Baltimore Museum of Art acquires about 30 art pieces in an effort to diversify its collections
by Liv Barry
Published July 1 in Baltimore Fishbowl

Excerpt: The Baltimore Museum of Art has acquired about 30 pieces and suites in an effort to diversify its collections, the museum announced Thursday.

The new acquisitions range from contemporary pieces to European, Asian, and African art to works by Baltimore artists.

The BMA said in a press release that they have committed to showcasing “works by artists who are Indigenous, part of the global diaspora, and from Baltimore.”



John Waters’ Debut Novel is Everything You Would Expect from Our Beloved Pope of Trash
by Max Weiss
Published July 6 in Baltimore Magazine

Excerpt: John Waters has made 16 films and written nine books. His art has been showcased in museums and he’s toured the world as a monologuist. But he’s never written a novel—until now.

Liarmouth, dubbed a “feel-bad romance,” is everything you would expect from Baltimore’s beloved Pope of Trash. It’s funny, it’s outrageous, it’s dirty, it’s wise. Waters is actually a great prose stylist—in between the jokes about fetishes and scoundrels and talking gay penises.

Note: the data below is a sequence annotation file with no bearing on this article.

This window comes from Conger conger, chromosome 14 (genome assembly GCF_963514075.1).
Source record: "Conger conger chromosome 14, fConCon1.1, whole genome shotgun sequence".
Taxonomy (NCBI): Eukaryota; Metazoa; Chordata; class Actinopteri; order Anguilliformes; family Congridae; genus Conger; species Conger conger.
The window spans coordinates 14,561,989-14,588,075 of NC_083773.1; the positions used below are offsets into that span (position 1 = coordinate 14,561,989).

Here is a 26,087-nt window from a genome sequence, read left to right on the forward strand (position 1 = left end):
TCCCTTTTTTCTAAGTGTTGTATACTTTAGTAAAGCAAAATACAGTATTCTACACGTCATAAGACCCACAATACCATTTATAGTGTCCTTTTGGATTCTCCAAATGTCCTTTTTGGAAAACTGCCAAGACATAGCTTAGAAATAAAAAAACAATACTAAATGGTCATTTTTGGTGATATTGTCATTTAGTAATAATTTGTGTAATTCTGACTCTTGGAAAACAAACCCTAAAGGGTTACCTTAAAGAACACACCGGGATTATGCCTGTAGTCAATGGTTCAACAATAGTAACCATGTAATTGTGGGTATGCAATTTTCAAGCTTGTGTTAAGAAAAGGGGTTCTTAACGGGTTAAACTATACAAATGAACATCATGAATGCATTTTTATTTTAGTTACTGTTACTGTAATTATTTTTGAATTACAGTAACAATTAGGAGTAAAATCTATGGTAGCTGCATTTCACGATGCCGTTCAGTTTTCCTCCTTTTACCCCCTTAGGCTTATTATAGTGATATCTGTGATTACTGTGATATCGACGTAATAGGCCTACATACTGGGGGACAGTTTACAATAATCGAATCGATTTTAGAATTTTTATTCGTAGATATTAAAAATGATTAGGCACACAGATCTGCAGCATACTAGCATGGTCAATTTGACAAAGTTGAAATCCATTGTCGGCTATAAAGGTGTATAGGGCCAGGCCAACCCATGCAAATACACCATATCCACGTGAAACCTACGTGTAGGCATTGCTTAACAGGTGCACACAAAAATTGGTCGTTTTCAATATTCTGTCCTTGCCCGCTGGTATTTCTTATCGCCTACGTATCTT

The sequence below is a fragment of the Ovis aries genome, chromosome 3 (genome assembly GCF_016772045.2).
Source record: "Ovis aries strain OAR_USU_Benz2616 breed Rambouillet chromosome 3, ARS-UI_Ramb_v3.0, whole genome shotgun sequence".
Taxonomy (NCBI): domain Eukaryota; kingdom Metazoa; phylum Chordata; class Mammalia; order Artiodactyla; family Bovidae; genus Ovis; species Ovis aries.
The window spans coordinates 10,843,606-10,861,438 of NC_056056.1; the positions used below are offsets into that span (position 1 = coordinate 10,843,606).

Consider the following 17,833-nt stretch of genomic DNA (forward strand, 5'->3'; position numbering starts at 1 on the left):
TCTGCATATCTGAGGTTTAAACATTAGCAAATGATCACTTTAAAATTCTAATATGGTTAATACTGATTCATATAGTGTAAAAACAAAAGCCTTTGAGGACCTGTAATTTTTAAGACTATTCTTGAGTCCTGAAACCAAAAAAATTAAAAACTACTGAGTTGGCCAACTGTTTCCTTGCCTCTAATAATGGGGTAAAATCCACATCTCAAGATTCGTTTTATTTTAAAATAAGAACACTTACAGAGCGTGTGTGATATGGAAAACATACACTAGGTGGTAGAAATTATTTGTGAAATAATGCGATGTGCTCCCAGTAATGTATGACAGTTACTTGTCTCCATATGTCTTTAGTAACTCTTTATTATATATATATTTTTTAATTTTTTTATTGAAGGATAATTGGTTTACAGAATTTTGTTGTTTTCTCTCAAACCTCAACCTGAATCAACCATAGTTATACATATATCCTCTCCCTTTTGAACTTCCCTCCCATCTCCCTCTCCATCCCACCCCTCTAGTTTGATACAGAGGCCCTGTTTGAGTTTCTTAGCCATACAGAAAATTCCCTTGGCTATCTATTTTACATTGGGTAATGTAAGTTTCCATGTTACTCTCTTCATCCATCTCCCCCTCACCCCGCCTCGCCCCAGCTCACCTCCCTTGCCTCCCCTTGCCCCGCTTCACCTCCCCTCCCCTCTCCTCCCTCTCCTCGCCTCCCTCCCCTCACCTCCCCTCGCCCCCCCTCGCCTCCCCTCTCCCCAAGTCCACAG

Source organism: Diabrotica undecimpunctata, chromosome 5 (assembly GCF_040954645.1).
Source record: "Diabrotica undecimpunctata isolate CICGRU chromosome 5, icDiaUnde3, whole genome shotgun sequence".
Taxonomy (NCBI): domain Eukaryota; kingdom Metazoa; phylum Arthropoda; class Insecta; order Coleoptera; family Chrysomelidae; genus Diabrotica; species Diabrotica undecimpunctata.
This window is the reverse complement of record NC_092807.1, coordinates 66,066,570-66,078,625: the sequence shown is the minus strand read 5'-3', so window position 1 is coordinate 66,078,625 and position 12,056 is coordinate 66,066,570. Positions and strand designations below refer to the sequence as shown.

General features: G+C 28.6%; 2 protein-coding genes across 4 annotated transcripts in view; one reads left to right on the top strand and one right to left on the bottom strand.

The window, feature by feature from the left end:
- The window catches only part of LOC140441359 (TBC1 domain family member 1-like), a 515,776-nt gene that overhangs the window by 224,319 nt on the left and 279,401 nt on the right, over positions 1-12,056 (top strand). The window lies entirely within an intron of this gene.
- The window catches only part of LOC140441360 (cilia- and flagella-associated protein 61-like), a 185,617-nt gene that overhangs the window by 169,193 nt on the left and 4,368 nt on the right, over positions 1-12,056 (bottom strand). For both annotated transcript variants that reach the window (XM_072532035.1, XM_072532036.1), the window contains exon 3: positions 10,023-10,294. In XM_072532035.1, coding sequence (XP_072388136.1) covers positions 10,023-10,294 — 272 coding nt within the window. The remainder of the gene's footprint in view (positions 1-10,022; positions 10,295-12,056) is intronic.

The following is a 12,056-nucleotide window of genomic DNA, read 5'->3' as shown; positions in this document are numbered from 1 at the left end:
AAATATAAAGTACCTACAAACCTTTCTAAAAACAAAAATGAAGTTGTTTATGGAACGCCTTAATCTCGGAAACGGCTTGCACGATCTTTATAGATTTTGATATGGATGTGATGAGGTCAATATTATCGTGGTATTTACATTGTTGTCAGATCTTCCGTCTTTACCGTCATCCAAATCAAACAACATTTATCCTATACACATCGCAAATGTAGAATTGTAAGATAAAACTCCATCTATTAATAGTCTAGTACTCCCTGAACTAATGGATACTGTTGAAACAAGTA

The novel focuses on Marsha Sprinkle, a classic Waters heroine you love to hate (and just plain love). She loathes the human condition and sees herself as above it all. Sex? Food? Defecation? Those things are for mere mortals. She subsists on fancy crackers and contempt for her fellow man. The book follows her on the lam after she and her partner-in-crime, Daryl (he of the aforementioned talking penis) are caught stealing luggage at an airport. An extended road trip filled with eccentrics, mayhem, and sexual hijinks ensues.

We chatted with Waters about his profane picaresque.



Roots run deep, love runs deeper: Baltimore Tree Trust, Ceasefire plant trees to honor lives lost to gun violence
by Latrice Hill
Published July 6 in Baltimore Fishbowl

Excerpt: A partnership has grown between Baltimore Tree Trust and Baltimore Ceasefire to plant trees in honor of loved ones lost to gun violence

Four weekends a year, Baltimore Ceasefire 365 spreads the message “Nobody Kills Anybody” with the aim of stopping murders in Baltimore City. And year round, the anti-violence activism group seeks to reduce violence, affirm life and support families who have lost loved ones to violence.

The collaboration with Baltimore Tree Trust is part of paying tribute to those individuals’ memories.



Hogan’s Decision to Lift Gun Restrictions Roils State Politics
by Josh Kurtz